By Alleen Brown
By Maggie LaMaack
By CP Staff
By Jesse Marx
By Jesse Marx
By Maggie LaMaack
By Jake Rossen
She found the album, released on ASI Records, for sale on a number of Japanese sites for more than $50. With three band members' names and most of the track titles, Pierce and Lind went to the white pages, where they found an abundance of Paul and Peter Johnsons living in Minnesota.
Before long, she felt like a telemarketer reading a script: "Is this Paul Johnson? Hi, my name is Shelley Pierce. Just wondering if you played in a band called Haze?"
A dozen fruitless calls later, she realized she was getting nowhere. She decided to go back to the internet—someone in the band was bound to do a vanity search someday, she thought.
If you remember this band, or know where some of the band members might be today, or MAYBE YOU WERE IN THE BAND HAZE—please get in touch with us. Maybe you caught this band in action back in the day, or know more about the ASI Label—we would love to hear from you too.
Peter and Paul Johnson sprawled out on the living-room floor in front of their family's only television set. It was February 1964, and the junior high school students could hardly wait for The Ed Sullivan Show that night. It was the Beatles' first American performance, and the Johnson brothers had heard their No. 1 hit, "I Want to Hold Your Hand," on the radio. This was their first time seeing the band perform on TV.
More than 73 million Americans tuned in that night as Sullivan introduced the British pop sensations to the stage.
"Ladies and gentlemen, the Beatles. Let's bring them on," Sullivan said over a crowd erupting into screams. As the Beatles performed four of their tunes, studio cameras zoomed in on girls hyperventilating, screaming uncontrollably, and bouncing out of their seats.
Peter and Paul Johnson were mesmerized. They wanted to be just like the Beatles.
The two begged their mother to buy them guitars for Christmas. They waited patiently for the 10 months, constructing makeshift guitars out of cardboard boxes, sticks, and rubber bands in the meantime.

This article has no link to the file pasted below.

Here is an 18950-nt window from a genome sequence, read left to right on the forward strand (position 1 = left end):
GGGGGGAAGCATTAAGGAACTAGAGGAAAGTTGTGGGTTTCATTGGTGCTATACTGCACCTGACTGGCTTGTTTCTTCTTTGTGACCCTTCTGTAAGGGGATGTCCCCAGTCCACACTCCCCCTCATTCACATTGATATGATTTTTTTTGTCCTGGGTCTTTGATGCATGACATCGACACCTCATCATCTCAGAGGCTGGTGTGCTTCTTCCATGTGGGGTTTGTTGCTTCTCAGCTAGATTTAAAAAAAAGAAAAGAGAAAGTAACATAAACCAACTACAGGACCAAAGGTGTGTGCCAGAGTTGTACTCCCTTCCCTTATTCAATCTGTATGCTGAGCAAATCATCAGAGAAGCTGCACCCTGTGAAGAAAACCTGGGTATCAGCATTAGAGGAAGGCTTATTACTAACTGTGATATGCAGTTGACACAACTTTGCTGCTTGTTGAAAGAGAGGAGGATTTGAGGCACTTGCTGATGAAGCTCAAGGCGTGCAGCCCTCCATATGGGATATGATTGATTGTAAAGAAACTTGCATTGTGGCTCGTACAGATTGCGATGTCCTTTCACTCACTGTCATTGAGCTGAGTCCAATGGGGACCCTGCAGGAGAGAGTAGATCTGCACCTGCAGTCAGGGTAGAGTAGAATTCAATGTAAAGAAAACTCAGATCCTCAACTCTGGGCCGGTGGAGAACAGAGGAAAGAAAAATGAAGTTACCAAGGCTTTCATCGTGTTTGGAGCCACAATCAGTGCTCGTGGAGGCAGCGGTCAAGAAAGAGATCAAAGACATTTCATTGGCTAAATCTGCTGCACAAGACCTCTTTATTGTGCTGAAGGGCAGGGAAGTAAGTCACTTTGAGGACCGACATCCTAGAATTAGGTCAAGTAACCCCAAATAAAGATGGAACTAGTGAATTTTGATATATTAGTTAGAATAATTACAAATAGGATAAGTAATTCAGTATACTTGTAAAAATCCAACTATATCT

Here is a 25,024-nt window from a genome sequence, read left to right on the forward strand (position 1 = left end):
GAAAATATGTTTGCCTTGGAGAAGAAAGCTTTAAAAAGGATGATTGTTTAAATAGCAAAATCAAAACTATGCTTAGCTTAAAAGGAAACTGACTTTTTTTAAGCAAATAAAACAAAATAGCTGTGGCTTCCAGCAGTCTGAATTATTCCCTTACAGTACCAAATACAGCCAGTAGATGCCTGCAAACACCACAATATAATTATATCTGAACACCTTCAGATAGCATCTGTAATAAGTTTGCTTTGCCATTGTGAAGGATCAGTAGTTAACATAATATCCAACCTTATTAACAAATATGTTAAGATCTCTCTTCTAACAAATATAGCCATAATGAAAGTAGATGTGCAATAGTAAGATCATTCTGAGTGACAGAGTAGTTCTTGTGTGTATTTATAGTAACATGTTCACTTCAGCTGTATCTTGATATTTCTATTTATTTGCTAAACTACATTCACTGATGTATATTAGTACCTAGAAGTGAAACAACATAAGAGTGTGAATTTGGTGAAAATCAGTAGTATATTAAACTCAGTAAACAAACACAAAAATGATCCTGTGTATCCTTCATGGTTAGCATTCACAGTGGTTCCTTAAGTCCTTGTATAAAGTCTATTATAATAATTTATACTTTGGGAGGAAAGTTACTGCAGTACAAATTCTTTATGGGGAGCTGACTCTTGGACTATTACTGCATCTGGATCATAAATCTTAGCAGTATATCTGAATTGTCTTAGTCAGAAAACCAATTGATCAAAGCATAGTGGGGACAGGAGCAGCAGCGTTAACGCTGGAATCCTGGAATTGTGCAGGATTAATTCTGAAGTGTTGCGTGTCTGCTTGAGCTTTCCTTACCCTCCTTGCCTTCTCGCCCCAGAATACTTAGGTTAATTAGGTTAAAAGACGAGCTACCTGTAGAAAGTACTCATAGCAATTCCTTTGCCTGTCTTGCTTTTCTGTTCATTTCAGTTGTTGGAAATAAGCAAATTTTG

When the two finally had guitars of their own, they practiced hours a day, and decided to form a band in 1965. Paul removed two strings from his guitar so he could play it as a bass. Their school friend Willy Thomas picked up vocals. They were the Fabulous Fascinators.
The boys spent hours on the second floor of the Johnson home, strumming away as long as their mother, Carrie Johnson, allowed them. They played shows around their Selby-Dale neighborhood in St. Paul, performing covers of their favorite artists including the Beatles, the Rolling Stones, and the Temptations.
Their black peers weren't always their biggest fans. It was the height of the Black Power movement, and some of their neighbors expected them to stick to what they considered "black music."
"Why you playin' that white-boy music?" someone would yell during their show. Classmates would stop them in the halls at Como Park Junior High School, suggesting they play more James Brown, less Beatles.
"We just like the music," Peter Johnson would respond with a shrug.
In 1968, a boy named Steve Powers came to one of the band's gigs at the Loft, a youth recreation center. He didn't own a drum set, but carried drumsticks in his back pockets everywhere he went. He joined the band, along with Solomon Hughes, a Minneapolis teen and guitarist who had been playing around town with other bands. The Johnsons' cousin Janelle Green joined in on the action, too, picking up timbali and percussion. Peter Johnson learned to play keyboard, handing the lead guitar to Hughes.
By the late 1960s, they called themselves Purple Haze and started performing all original songs. Dressed in handmade, color-coordinated, low-cut, button-up shirts; 52-inch bellbottoms; and gaudy jewelry, Haze had a sound and an image to go with it.
Since they were an all-black band from inner-city St. Paul, most clubs wouldn't touch them. They refused to hire black bands for fear of attracting a black audience. So Purple Haze took their show on the road, driving hundreds of miles throughout the rural Midwest to perform at high school and college dances.
In the early 1970s, the band traveled down to Iowa to play a show at a college in the dead of winter. To save money, Purple Haze would pack up their equipment and head back to the Twin Cities instead of finding a hotel. When they hit southern Minnesota, the weather turned hazardous. The temperature sunk below zero and the snow made visibility almost zero.
They had just entered the outskirts of Albert Lea when their car sputtered to a stop. There were lights in the distance, but no sign of human life anywhere close. Fearing they might freeze to death, each member one by one took off down the road for the closest set of lights. Every man for himself.
Thomas took the lead, sprinting down the deserted highway. He spotted a hotel and was the first to make it to the locked doors, pounding away until a sleepy man answered.